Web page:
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In my last post, I told you that I was going on a trip to Gibraltar, which is the setting for part of “Fatal Forgery”, and that I was taking a few copies of the book with me to flog, sorry, sell to discerning readers, and that I would tell you how it had gone.  In preparation for my visit, I had contacted the local newspaper (the Gibraltar Chronicle, published continuously since 1801 – which is quite something) and persuaded them to write a little feature about the book.  They very kindly did this, and in fact several people did mention having read it, so it was very worthwhile from a publicity point of view.  They also asked for a copy to pass on to their book reviewer (my absolute dream job, whoever that lucky person is), so “Fatal Forgery” may have a second outing in the Chronicle.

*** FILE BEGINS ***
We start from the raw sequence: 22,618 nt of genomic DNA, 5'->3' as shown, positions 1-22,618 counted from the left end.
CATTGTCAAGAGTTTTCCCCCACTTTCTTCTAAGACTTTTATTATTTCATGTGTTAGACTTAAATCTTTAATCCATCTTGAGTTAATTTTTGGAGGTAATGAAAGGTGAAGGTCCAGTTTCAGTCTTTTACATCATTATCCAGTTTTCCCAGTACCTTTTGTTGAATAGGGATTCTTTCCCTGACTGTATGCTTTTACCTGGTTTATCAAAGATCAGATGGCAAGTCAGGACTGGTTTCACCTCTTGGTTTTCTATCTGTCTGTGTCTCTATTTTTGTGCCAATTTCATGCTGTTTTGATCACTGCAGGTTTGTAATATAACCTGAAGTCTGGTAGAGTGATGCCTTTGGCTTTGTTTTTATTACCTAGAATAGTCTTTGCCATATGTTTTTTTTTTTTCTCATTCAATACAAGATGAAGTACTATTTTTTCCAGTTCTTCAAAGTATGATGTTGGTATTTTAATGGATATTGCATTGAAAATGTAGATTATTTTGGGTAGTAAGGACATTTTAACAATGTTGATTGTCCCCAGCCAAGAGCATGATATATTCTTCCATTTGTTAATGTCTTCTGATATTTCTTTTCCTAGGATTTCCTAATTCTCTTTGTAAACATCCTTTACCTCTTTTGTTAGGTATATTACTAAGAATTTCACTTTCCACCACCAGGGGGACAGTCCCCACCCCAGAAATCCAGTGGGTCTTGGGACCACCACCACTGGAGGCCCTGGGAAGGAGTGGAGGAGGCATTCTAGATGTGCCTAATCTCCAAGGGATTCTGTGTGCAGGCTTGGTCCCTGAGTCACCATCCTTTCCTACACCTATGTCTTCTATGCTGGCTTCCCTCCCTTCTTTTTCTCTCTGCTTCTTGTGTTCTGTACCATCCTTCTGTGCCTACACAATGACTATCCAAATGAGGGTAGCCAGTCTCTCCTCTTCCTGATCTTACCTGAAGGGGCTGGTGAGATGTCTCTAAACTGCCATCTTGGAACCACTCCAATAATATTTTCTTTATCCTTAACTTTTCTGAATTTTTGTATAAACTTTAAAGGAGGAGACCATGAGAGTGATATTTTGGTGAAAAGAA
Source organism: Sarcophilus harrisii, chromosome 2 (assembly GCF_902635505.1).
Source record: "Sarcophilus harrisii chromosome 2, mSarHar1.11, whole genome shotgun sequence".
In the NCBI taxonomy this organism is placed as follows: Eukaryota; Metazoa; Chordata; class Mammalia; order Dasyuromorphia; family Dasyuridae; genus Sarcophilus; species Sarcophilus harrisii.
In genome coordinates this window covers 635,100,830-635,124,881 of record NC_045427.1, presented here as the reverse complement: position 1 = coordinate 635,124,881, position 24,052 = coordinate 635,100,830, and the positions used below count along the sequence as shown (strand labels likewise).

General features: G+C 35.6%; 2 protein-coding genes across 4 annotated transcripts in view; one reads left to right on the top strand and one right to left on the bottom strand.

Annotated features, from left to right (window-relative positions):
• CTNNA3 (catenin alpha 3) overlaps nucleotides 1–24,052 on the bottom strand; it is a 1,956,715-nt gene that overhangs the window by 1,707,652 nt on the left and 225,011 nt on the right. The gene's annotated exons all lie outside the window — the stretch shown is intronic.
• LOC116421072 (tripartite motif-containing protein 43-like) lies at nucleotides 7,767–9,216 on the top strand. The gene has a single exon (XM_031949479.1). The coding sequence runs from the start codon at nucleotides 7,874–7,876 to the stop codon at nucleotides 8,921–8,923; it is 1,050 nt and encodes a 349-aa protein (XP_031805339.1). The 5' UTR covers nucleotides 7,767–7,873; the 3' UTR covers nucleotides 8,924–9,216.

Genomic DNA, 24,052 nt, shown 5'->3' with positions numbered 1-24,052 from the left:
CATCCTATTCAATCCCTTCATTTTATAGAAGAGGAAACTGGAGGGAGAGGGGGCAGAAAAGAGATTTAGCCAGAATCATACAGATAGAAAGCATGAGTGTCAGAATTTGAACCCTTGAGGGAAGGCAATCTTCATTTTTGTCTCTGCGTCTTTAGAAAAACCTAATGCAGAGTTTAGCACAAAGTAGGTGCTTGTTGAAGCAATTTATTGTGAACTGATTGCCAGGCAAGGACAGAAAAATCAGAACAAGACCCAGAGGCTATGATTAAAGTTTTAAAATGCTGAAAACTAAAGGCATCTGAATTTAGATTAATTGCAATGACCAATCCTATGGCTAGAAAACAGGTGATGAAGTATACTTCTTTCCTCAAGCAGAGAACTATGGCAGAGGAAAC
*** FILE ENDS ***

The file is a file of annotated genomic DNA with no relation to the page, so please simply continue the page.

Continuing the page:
When I called into the local bookshop to ask about the possibility of their stocking a few copies, they said that they had read the piece in the paper and considered ordering some, but could only use their normal book supplier and not order print-on-demand books, so no go.  I did think about ordering and supplying their copies myself, but – lovely though it would be for Gibraltarians to be able to buy them locally – it would make no commercial sense for me.  By the time I had paid for author copies and their shipping to me, and then posted them on to Gib, and then given the bookshop a portion of the profit, I would end up subsidising each sale, which would be crazy vanity.

So I took ten copies along to the anti-money laundering training sessions I was providing for the local compliance association, and through a combination of local publicity, sympathy and morbid curiosity I managed to sell five – which pleased me greatly.  Those five might recommend it to, say, ten more readers, and so it goes.  And one lady bought it for her policeman husband, which I liked very much.